Rendering Mental Ray: Final Gather
- Basic rendering with physical sky
- MR Using BSP Diagnostics
- MR Rendering a night exterior scene (using GI)
- MR Rendering an exterior scene (using FG)
- MR Basic Final Gather using Image Based Lighting (IBL)
- MR Rendering a daylight interior scene (using FG)
- MR Rendering an interior scene with artificial lighting (GI and FG)
- MR Rendering an interior scene with artificial lighting (using FG only)
- Mental Ray Ambient Occlusion tutorial
- Mental Ray Contour Shader tutorial
- MIA Material - Basics
- MR Rendering a night/evening scene
- MR Using mia exposure simple
- MR Using the Physical Sun and Sky environment
- MR Rendering NURBS
Many render engines don't calculate reflections of the light. To be more precise: they don't calculate the diffuse reflections. Diffuse reflections occur when light bounces of in all directions from non-reflective surfaces. In most cases this effect should somehow be taken into account to get a nice, realistically looking rendering.
Mental Ray offers a method that allows to calculate these diffuse light reflections: Final Gather. Final Gather is a method to approximate the diffuse reflections that occur in the real-world, while trying to keep render times as low as possible by using a smart calculation model.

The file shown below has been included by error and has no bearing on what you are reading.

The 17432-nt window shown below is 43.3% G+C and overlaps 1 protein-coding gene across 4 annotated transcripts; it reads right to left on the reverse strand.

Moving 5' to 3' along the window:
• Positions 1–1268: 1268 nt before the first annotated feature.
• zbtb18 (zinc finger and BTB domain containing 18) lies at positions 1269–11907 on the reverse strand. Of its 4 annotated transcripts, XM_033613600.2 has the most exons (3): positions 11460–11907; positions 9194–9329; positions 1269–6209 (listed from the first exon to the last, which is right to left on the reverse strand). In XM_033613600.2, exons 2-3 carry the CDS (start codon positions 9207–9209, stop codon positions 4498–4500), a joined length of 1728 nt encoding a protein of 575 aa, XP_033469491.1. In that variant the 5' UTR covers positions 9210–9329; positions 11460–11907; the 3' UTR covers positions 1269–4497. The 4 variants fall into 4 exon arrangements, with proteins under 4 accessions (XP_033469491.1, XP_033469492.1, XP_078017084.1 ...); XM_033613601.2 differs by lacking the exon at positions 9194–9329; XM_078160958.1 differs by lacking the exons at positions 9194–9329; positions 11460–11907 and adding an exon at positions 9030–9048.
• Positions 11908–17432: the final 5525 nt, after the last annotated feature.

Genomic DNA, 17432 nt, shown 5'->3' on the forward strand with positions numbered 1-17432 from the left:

Final Gather works best for scenes that have (relative) uniformly distributed light, typically: daylight exteriors and interior scenes with a fairly large area for incoming daylight or other lightsources with a large area.
With Final Gather the calculations of light are divided in two components:
- Direct Illumination
- Indirect Illumination
- Indirect Illumination from other surfaces (light bounces of direct light)
- Indirect Illumination from the environment (eg: skydome)
- Direct Illumination
- the light from (active) light sources, such as a pointlight, directional light, etc.
- Indirect Illumination
- light from other surfaces (reflected light) or the environment
Final Gather first calculates the direct illumination in the same way a normal renderer would. In this stage the basic light distribution across a scene is calculated.
In the second stage, Final Gather really kicks in. It determines the light intensity at any given point by examining the color values found within the hemisphere around that point. This is added to the light intensity calculated from the direct illumination.
The environment color is special within Final Gather: it will always have an effect within Final Gather. This means that Final Gather doesn't require active lights to get properly lit scenes. It can use the color value (e.g. white) from the environment or even a surface as light 'source' as well.